Source: National Climatic Data Center


By Kyle Nagel - Dayton Daily News, Ohio (MCT)

©2014 the Dayton Daily News (Dayton, Ohio)

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Distributed by MCT Information Services



And they will make lots of money off 2013 then whine that they are broke next year if it's bad. Bankroll some of that extra cash boys!

JudgeMeNot's picture

Waspy, Corn prices are down nearly half of what it was in 2012 which will result in some farmers barely breaking even. Others will be losing money. Not sure how someone bankrolls money when they don't have any.


So the 3-5 years when corn was at record prices of almost $8 bushel compared to now where it is $4.50-$5 bushel they didn't bankroll any cash, didn't buy/lease more land to plant more corn which in turn will give more money- and yes- more profit? SO what you're saying is all these bumper years did nothing for their bottom line so they can bankroll the "little" extra they will have this year? And now that corn returns to prices they are used to- or should be- they will whine that they have no money and can't make payment on the new $500 grand combo? They get subsidies for everything. Drought-give them cash, don't want to plant a field this year? Give them cash for that also. Too wet? Money for lost crops.. Gov't bailouts just like all the rest. Another form of gov't welfare. Like I said- bankroll some money from your record crop and don't ask for a handout if the weather doesn't work out for ya.. Unless I can have my hand out too..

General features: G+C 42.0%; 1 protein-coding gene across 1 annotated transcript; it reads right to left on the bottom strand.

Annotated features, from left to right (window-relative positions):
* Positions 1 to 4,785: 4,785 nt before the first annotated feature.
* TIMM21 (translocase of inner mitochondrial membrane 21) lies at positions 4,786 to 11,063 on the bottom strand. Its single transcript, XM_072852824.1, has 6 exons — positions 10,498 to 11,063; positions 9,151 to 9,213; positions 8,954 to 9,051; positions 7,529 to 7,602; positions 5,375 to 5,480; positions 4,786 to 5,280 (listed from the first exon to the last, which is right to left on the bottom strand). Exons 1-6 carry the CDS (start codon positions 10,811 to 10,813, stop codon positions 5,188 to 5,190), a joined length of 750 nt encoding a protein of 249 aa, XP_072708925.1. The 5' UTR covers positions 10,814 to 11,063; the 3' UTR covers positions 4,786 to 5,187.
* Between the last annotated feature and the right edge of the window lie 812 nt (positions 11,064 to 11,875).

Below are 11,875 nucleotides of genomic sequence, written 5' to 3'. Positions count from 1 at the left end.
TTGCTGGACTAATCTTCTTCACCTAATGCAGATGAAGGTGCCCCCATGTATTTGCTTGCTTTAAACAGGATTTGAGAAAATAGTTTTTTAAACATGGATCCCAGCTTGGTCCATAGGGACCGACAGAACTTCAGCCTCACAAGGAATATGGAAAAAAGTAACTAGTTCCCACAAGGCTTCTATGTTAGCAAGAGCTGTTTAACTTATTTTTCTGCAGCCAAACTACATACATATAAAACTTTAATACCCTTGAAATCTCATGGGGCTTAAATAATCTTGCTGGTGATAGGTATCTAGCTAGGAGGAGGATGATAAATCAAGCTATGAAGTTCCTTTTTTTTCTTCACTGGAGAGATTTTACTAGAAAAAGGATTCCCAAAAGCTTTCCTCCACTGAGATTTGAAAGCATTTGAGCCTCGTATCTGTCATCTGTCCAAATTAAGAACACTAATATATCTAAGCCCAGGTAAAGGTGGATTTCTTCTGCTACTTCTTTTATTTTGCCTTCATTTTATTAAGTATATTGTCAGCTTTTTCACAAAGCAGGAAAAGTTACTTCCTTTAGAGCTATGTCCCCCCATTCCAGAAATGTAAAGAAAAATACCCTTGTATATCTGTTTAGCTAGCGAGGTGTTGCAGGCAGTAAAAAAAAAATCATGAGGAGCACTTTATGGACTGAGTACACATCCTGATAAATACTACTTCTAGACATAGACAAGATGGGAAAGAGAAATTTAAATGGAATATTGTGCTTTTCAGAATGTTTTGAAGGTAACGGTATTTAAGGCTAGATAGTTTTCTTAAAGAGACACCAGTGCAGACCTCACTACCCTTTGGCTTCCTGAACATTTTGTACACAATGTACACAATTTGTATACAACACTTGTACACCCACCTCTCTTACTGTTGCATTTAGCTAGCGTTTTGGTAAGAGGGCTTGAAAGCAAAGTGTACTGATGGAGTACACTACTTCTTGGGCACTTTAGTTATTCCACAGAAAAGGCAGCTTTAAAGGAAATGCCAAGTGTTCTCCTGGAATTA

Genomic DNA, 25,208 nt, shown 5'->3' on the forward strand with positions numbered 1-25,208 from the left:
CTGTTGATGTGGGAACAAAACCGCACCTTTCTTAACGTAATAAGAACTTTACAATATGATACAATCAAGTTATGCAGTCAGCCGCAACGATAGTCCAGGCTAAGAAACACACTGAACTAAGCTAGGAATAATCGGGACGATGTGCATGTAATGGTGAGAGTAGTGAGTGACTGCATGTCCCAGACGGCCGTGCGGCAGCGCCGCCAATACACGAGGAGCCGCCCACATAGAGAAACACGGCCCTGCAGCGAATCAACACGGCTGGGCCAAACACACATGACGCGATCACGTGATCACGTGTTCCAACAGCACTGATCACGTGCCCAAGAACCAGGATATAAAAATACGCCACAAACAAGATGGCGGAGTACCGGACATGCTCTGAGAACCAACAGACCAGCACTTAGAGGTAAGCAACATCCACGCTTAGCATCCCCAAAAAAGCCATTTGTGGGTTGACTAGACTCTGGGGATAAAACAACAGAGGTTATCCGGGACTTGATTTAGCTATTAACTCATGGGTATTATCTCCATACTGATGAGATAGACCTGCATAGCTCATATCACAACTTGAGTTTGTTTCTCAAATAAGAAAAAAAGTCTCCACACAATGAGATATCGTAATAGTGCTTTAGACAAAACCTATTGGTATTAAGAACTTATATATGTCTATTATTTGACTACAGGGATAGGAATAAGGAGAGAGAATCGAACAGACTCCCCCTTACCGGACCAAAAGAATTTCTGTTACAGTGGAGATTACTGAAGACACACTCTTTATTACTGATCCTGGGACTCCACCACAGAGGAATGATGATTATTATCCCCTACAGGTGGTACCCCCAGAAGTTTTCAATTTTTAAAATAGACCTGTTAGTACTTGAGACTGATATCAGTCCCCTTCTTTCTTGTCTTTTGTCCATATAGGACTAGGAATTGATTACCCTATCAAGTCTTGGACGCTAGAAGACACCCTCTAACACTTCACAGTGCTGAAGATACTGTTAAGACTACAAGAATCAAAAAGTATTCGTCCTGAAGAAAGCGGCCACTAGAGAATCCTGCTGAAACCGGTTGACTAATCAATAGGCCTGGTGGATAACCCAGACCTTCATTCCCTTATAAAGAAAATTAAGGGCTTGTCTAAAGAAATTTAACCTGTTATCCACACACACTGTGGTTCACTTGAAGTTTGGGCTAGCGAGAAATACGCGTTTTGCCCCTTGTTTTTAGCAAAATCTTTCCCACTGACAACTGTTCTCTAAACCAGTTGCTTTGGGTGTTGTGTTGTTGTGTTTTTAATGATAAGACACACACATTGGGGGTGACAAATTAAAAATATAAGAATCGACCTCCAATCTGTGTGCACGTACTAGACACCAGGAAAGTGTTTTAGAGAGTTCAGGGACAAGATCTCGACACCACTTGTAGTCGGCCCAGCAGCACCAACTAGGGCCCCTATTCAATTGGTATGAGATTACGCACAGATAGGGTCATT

JudgeMeNot's picture

Ethanol mandates from the Energy Policy Act of 2005 drove the price of corn up in previous years. Then you have to figure in the high tariffs on imported cane sugar which leads to corn subsidies for the production of High-fructose corn syrup. Then there are the ever increasing fertilizer prices. If farmers do make any money, that money will be used to buy more fertilizer.


WASP- never bite the hand which feeds you...


I believe I just bit him...


WASP is right. They get handouts for many items. Like many others I know, I produce much of my own food. It is much better quality too.